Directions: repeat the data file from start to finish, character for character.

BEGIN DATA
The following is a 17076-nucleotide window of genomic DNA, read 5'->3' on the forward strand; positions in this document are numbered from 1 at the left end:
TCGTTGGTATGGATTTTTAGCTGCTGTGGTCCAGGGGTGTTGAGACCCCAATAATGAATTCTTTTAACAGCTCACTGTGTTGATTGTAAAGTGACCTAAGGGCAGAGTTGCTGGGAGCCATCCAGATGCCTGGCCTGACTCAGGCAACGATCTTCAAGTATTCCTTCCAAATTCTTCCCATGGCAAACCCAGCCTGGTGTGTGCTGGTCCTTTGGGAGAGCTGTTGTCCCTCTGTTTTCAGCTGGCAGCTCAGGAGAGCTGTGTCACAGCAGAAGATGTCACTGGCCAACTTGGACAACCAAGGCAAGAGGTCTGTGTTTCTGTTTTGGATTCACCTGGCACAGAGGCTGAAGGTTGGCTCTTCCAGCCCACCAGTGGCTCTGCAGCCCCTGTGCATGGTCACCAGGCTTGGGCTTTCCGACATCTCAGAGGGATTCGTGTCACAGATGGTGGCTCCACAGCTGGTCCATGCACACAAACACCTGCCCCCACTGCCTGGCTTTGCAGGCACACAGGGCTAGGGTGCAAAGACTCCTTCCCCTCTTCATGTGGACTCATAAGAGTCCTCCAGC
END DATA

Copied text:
The following is a 17076-nucleotide window of genomic DNA, read 5'->3' on the forward strand; positions in this document are numbered from 1 at the left end:
TCGTTGGTATGGATTTTTAGCTGCTGTGGTCCAGGGGTGTTGAGACCCCAATAATGAATTCTTTTAACAGCTCACTGTGTTGATTGTAAAGTGACCTAAGGGCAGAGTTGCTGGGAGCCATCCAGATGCCTGGCCTGACTCAGGCAACGATCTTCAAGTATTCCTTCCAAATTCTTCCCATGGCAAACCCAGCCTGGTGTGTGCTGGTCCTTTGGGAGAGCTGTTGTCCCTCTGTTTTCAGCTGGCAGCTCAGGAGAGCTGTGTCACAGCAGAAGATGTCACTGGCCAACTTGGACAACCAAGGCAAGAGGTCTGTGTTTCTGTTTTGGATTCACCTGGCACAGAGGCTGAAGGTTGGCTCTTCCAGCCCACCAGTGGCTCTGCAGCCCCTGTGCATGGTCACCAGGCTTGGGCTTTCCGACATCTCAGAGGGATTCGTGTCACAGATGGTGGCTCCACAGCTGGTCCATGCACACAAACACCTGCCCCCACTGCCTGGCTTTGCAGGCACACAGGGCTAGGGTGCAAAGACTCCTTCCCCTCTTCATGTGGACTCATAAGAGTCCTCCAGC